You probably may be wondering – but how can wanting the best for my child not be a good thing? If I don’t look out for my child and help who will? Hopefully a look at some of the effects of helicopter parenting will help us be careful not to cross the line from involved to overprotective as this could result in consequences that in the long run won’t be in the best interest of our children and the up coming generation.
Helicopter parenting results in
- Decreased confidence and self-esteem – by consistently butting in, what the child is hearing is “my parents don’t trust me to do this on my own”. This leads to lack of confidence and over dependence.
- Immature coping skills – where a parent is always on hand to clean up a child’s mess or prevent the problem in the first place, it is unlikely the child will develop the maturity to cope with loss, disappointment or failure which are all in evitable facts of life.
- Entitlement mentality – Children who have always had their social and academic lives adjusted by their parents to best fit their needs can become accustomed to always having their way and develop a sense of entitlement.
- Undeveloped life skills – Parents who always do chores etc, even after children are mentally and physically capable of doing the task themselves, prevent their children from learning necessary life skills themselves.
- Not taking responsibility for oneself – Children with helicopter parents that are always fighting their battles and fixing their problems, have a hard time realizing that their life is a result of their choices and that it is possible for them to change what they do not like and create the life they want for themselves.
- Strained relationships –Constant “fighting” with your children especially the teens and young adults who are desperate to establish their independence.
Parenting can really be a tough juggling act. Let’s not kid ourselves it is important and necessary to be an involved parent. It shows your children that they are loved, accepted and it helps in building self-confidence, and providing guidance and opportunities for them to grow. But how does one love and care without hindering our children’s ability to evolve into mature, responsible and useful adults? The answer lies in BALANCE – while we keep one eye on our children’s current physical, mental and emotional capabilities, we must remain mindful of the adults we are trying to raise. Putting it bluntly and in practical terms, we must let our children do chores that they are physically and mentally capable of doing; let children struggle; allow them to be disappointed, and when failure occurs, help them work through it. It is through this that some of the most valuable life lessons are learnt.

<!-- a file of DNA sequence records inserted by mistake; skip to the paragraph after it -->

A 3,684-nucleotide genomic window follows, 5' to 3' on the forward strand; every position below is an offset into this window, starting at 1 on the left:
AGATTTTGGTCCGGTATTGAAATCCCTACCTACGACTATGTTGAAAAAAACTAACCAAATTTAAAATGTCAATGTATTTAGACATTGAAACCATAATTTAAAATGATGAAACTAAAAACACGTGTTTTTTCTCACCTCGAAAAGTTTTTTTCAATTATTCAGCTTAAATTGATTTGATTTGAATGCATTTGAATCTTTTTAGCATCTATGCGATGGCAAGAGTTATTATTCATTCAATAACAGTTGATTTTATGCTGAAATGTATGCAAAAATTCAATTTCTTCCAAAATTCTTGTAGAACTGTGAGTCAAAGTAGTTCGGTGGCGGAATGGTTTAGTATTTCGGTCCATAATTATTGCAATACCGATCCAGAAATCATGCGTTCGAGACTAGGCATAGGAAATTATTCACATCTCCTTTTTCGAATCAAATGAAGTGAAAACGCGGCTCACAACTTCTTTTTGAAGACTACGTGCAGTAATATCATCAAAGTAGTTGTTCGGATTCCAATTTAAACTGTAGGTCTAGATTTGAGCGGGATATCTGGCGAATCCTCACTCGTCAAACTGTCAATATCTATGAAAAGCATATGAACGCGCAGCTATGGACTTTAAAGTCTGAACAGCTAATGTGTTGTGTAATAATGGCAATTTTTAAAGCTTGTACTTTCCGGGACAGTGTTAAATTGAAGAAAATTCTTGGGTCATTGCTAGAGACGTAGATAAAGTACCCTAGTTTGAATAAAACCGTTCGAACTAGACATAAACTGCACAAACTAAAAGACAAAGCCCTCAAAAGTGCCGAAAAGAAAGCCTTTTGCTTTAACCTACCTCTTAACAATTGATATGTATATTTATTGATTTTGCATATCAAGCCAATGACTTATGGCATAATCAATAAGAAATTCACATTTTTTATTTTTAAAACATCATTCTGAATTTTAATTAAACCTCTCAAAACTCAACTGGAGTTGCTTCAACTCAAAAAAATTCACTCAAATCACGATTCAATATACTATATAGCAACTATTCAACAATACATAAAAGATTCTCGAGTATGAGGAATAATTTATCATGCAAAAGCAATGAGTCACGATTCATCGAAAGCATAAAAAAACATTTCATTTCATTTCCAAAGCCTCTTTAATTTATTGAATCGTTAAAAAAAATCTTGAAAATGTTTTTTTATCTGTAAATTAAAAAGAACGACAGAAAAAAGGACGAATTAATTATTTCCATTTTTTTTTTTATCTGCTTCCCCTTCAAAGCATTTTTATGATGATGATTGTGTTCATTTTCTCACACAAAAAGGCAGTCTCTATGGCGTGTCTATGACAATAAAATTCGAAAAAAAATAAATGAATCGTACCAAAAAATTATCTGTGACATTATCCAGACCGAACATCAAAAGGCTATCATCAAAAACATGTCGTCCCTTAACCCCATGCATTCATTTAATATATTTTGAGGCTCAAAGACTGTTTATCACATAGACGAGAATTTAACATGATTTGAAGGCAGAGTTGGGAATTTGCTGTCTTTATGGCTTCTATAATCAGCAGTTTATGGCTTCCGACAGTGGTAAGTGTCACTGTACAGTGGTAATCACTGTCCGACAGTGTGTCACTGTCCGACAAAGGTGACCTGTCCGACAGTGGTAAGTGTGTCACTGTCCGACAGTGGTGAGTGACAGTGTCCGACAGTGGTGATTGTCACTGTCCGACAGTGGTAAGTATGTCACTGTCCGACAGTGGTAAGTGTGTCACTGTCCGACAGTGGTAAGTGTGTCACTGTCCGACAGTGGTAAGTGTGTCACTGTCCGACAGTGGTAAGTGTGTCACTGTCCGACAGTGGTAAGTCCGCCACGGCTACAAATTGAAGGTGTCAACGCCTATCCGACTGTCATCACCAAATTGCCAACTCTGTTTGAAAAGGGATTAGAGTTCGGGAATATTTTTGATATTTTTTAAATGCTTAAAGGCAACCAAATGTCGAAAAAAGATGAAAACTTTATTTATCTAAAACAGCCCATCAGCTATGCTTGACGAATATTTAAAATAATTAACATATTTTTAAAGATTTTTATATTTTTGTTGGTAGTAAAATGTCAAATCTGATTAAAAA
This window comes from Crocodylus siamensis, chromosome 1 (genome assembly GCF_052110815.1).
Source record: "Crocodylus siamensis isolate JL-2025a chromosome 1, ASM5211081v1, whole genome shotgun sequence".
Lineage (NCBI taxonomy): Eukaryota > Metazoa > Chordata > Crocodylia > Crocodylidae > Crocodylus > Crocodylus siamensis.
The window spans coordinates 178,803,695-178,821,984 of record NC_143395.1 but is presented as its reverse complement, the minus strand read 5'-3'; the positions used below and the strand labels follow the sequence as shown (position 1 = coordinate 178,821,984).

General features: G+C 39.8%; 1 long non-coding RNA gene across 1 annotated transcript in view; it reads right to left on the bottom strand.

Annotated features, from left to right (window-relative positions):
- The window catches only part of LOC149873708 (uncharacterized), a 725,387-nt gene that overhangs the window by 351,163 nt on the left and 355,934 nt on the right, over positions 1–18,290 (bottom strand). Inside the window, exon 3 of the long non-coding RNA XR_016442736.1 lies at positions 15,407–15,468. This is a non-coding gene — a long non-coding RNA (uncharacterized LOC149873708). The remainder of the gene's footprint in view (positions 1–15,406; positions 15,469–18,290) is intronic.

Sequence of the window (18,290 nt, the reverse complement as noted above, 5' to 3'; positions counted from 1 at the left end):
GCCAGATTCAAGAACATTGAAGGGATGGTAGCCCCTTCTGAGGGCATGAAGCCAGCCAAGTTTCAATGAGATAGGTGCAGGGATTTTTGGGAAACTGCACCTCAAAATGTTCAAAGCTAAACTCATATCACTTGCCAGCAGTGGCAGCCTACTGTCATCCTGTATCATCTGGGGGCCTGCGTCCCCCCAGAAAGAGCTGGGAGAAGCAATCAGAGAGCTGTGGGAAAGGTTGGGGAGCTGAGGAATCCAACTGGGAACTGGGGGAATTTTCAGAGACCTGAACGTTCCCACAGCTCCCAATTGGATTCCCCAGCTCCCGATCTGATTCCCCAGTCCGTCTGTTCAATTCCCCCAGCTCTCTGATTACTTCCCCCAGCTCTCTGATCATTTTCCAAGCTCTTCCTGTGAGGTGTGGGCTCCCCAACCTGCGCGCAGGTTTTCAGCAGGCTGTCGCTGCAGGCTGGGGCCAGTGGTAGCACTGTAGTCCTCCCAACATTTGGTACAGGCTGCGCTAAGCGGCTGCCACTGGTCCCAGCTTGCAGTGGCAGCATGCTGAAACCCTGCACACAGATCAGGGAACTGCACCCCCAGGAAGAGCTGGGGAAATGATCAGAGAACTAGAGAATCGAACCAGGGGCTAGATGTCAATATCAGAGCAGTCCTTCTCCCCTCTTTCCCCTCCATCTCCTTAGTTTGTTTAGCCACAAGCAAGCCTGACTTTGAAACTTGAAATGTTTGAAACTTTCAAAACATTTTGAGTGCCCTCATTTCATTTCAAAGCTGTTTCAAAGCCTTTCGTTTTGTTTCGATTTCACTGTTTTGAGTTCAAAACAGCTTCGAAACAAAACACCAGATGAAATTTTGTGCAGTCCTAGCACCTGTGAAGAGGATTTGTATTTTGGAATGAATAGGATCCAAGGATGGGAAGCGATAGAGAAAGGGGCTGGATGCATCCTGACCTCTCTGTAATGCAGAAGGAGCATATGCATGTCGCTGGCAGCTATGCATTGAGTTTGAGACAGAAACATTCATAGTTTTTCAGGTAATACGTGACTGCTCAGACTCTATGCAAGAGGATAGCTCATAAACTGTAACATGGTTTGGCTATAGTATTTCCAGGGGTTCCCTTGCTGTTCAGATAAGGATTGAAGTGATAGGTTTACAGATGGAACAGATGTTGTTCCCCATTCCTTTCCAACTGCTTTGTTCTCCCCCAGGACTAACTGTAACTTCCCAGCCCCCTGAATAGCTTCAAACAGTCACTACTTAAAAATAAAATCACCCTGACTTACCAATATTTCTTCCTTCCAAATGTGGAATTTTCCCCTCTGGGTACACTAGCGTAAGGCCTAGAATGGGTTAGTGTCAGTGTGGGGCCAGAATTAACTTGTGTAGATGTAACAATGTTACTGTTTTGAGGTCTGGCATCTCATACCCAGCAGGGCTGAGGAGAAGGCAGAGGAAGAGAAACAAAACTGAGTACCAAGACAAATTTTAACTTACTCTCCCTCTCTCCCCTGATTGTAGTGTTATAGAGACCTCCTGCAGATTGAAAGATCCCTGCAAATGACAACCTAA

We must remember that if we truly want to raise a crop of men and women that would be self reliant and useful to themselves and their society, we must be resist the urge to jump in and solve all their problems. We should teach our children how to handle diverse situations by coaching them. Jose Mourihno – Chelsea’s coach doesn’t play on the field. He coaches, watches and guides. It is also very important that we instill the right values in them. This serves as a compass for when they need to make choices. We must lead by example – children learn best by observation. And finally we should pray daily for our children and commit them into the hands of the One who created them – who sees and knows what they need and where they are at any point in time.
Remember the lesson of the butterfly – A man spent hours watching a butterfly struggling to emerge from its cocoon. It managed to make a small hole, but its body was too large to get through it. After a long struggle, it appeared to be exhausted and remained absolutely still. The man decided to help the butterfly and, with a pair of scissors, he cut open the cocoon, thus releasing the butterfly. However, the butterfly’s body was very small and wrinkled and its wings were all crumpled. By trying to provide the perfectly happy childhood, we may actually be making it harder for our kids to really grow up.
As for me my chopper days are over! Truth be told it’s really exhausting to be flying a helicopter all day and night! I’d rather just enjoy the journey.